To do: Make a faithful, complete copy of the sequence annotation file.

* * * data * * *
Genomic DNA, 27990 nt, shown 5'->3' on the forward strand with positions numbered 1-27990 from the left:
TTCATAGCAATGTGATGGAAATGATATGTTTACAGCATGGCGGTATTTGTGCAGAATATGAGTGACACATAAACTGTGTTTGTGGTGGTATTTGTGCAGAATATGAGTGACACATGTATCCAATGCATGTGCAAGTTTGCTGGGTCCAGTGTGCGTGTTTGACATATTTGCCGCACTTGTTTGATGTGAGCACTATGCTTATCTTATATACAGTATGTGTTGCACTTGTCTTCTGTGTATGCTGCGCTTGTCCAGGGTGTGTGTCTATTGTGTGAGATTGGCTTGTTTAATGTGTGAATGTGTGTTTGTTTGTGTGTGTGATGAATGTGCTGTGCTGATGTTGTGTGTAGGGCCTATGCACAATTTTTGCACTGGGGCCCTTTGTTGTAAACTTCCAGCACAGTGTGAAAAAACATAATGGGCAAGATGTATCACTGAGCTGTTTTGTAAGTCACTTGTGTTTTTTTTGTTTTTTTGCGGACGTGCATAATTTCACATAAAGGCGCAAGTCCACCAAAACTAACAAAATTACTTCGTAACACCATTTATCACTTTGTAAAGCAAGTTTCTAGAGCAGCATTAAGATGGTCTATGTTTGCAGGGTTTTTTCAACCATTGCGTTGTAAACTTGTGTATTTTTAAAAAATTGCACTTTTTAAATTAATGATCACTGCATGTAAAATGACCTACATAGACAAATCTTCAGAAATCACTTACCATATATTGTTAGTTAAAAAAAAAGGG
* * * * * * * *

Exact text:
Genomic DNA, 27990 nt, shown 5'->3' on the forward strand with positions numbered 1-27990 from the left:
TTCATAGCAATGTGATGGAAATGATATGTTTACAGCATGGCGGTATTTGTGCAGAATATGAGTGACACATAAACTGTGTTTGTGGTGGTATTTGTGCAGAATATGAGTGACACATGTATCCAATGCATGTGCAAGTTTGCTGGGTCCAGTGTGCGTGTTTGACATATTTGCCGCACTTGTTTGATGTGAGCACTATGCTTATCTTATATACAGTATGTGTTGCACTTGTCTTCTGTGTATGCTGCGCTTGTCCAGGGTGTGTGTCTATTGTGTGAGATTGGCTTGTTTAATGTGTGAATGTGTGTTTGTTTGTGTGTGTGATGAATGTGCTGTGCTGATGTTGTGTGTAGGGCCTATGCACAATTTTTGCACTGGGGCCCTTTGTTGTAAACTTCCAGCACAGTGTGAAAAAACATAATGGGCAAGATGTATCACTGAGCTGTTTTGTAAGTCACTTGTGTTTTTTTTGTTTTTTTGCGGACGTGCATAATTTCACATAAAGGCGCAAGTCCACCAAAACTAACAAAATTACTTCGTAACACCATTTATCACTTTGTAAAGCAAGTTTCTAGAGCAGCATTAAGATGGTCTATGTTTGCAGGGTTTTTTCAACCATTGCGTTGTAAACTTGTGTATTTTTAAAAAATTGCACTTTTTAAATTAATGATCACTGCATGTAAAATGACCTACATAGACAAATCTTCAGAAATCACTTACCATATATTGTTAGTTAAAAAAAAAGGG